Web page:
Engineering T cell function using chimeric antigen receptors identified using a DNA library approach

PLoS One. 2013 May 7;8(5):e63037. doi: 10.1371/journal.pone.0063037. Print 2013.


Genetic engineering of cellular function holds much promise for the treatment of a variety of diseases including gene deficiencies and cancer. However, engineering the full complement of cellular functions can be a daunting genetic exercise since many molecular triggers need to be activated to achieve complete function. In the case of T cells, genes encoding chimeric antigen receptors (CARs) covalently linking antibodies to cytoplasmic signaling domains can trigger some, but not all, cellular functions against cancer cells. To date, relatively few CAR formats have been investigated using a candidate molecule approach, in which rationally chosen molecules were trialed one by one. Therefore, to expedite this arduous process we developed an innovative screening method to screen many thousands of CAR formats to identify genes able to enhance the anticancer ability of T cells. We used a directional in-frame library of randomly assembled signaling domains in a CAR specific for the tumor associated antigen erbB2. Several new and original CARs were identified, one of which had an enhanced ability to lyse cancer cells and inhibit tumor growth in mice. This study highlights novel technology that could be used to screen a variety of molecules for their capacity to induce diverse functions in cells.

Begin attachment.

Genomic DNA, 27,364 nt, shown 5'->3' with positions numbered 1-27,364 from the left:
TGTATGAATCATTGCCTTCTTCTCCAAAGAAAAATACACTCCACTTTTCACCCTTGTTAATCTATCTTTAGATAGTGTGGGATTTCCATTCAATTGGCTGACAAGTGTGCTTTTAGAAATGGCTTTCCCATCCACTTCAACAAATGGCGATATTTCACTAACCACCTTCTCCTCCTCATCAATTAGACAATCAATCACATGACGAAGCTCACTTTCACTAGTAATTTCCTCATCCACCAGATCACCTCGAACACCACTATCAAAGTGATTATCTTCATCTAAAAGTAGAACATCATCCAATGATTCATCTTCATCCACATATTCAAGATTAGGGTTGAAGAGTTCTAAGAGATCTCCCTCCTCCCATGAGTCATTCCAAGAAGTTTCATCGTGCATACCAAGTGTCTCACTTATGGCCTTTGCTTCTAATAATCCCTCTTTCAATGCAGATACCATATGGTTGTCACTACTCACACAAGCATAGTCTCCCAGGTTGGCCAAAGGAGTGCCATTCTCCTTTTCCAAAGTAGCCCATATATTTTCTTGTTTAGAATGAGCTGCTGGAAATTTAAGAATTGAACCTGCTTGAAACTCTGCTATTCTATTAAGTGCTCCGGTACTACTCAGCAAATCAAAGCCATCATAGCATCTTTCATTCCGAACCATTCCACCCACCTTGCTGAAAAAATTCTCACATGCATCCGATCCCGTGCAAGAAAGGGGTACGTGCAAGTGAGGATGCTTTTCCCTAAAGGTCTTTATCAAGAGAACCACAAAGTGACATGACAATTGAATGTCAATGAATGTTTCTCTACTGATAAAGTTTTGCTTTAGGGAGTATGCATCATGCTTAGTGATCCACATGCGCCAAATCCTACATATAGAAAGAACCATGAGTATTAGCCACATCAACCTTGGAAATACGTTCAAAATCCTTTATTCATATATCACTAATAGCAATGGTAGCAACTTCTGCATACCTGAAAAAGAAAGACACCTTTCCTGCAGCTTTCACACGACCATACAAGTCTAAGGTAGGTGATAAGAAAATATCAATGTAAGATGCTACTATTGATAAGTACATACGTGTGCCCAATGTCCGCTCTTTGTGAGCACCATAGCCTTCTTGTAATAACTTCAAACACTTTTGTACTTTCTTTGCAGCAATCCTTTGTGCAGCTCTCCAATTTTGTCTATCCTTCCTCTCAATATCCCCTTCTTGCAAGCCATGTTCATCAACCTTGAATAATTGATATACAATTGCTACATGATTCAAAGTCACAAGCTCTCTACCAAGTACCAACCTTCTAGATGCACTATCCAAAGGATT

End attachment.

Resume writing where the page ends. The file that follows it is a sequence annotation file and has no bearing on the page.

Publication types

  • Research Support, Non-U.S. Gov't

MeSH terms

  • Animals
  • Cell Engineering / methods*
  • Cell Line, Tumor
  • Gene Library*
  • Genes, erbB-2 / genetics
  • Genetic Vectors / genetics
  • Humans
  • Mice
  • Receptors, Antigen / genetics*
  • Receptors, Immunologic / genetics
  • Recombinant Fusion Proteins / genetics*
  • Reproducibility of Results
  • Retroviridae / genetics
  • T-Lymphocytes / cytology*
  • Tumor Necrosis Factor Receptor Superfamily, Member 7 / genetics


  • HCST protein, human
  • Receptors, Antigen
  • Receptors, Immunologic
  • Recombinant Fusion Proteins
  • Tumor Necrosis Factor Receptor Superfamily, Member 7

Grant support

Funding was provided by the National Health and Medical Research Council of Australia, grant number 1006188 ( The funders had no role in study design, data collection and analysis, decision to publish, or preparation of the manuscript.